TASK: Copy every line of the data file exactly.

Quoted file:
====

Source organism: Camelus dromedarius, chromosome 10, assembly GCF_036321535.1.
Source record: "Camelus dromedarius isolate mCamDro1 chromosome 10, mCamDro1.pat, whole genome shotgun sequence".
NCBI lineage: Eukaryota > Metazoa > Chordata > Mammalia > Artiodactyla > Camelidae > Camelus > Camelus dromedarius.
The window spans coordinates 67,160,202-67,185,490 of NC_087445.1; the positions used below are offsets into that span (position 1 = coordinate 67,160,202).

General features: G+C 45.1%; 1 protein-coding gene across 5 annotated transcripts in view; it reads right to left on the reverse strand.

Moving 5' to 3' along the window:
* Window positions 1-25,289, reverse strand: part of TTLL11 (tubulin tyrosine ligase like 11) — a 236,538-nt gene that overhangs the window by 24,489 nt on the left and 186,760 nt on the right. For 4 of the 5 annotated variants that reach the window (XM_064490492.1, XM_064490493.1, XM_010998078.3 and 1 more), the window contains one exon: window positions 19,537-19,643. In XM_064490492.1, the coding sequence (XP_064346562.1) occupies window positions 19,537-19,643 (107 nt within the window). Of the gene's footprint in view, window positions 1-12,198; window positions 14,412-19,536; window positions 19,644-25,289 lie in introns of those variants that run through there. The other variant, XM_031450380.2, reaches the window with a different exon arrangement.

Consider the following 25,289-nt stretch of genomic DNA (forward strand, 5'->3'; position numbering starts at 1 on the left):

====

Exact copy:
Source organism: Camelus dromedarius, chromosome 10, assembly GCF_036321535.1.
Source record: "Camelus dromedarius isolate mCamDro1 chromosome 10, mCamDro1.pat, whole genome shotgun sequence".
NCBI lineage: Eukaryota > Metazoa > Chordata > Mammalia > Artiodactyla > Camelidae > Camelus > Camelus dromedarius.
The window spans coordinates 67,160,202-67,185,490 of NC_087445.1; the positions used below are offsets into that span (position 1 = coordinate 67,160,202).

General features: G+C 45.1%; 1 protein-coding gene across 5 annotated transcripts in view; it reads right to left on the reverse strand.

Moving 5' to 3' along the window:
* Window positions 1-25,289, reverse strand: part of TTLL11 (tubulin tyrosine ligase like 11) — a 236,538-nt gene that overhangs the window by 24,489 nt on the left and 186,760 nt on the right. For 4 of the 5 annotated variants that reach the window (XM_064490492.1, XM_064490493.1, XM_010998078.3 and 1 more), the window contains one exon: window positions 19,537-19,643. In XM_064490492.1, the coding sequence (XP_064346562.1) occupies window positions 19,537-19,643 (107 nt within the window). Of the gene's footprint in view, window positions 1-12,198; window positions 14,412-19,536; window positions 19,644-25,289 lie in introns of those variants that run through there. The other variant, XM_031450380.2, reaches the window with a different exon arrangement.

Consider the following 25,289-nt stretch of genomic DNA (forward strand, 5'->3'; position numbering starts at 1 on the left):